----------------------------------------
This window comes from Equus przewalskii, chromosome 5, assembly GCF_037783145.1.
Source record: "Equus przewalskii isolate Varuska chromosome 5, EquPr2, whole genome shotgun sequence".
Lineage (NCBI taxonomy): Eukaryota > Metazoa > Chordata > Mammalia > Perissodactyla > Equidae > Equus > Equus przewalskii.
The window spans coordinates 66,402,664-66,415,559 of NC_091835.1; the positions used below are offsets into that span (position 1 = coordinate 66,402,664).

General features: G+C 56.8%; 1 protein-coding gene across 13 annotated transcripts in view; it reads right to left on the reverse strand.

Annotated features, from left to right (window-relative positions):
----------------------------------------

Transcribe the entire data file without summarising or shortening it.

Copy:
This window comes from Equus przewalskii, chromosome 5, assembly GCF_037783145.1.
Source record: "Equus przewalskii isolate Varuska chromosome 5, EquPr2, whole genome shotgun sequence".
Lineage (NCBI taxonomy): Eukaryota > Metazoa > Chordata > Mammalia > Perissodactyla > Equidae > Equus > Equus przewalskii.
The window spans coordinates 66,402,664-66,415,559 of NC_091835.1; the positions used below are offsets into that span (position 1 = coordinate 66,402,664).

General features: G+C 56.8%; 1 protein-coding gene across 13 annotated transcripts in view; it reads right to left on the reverse strand.

Annotated features, from left to right (window-relative positions):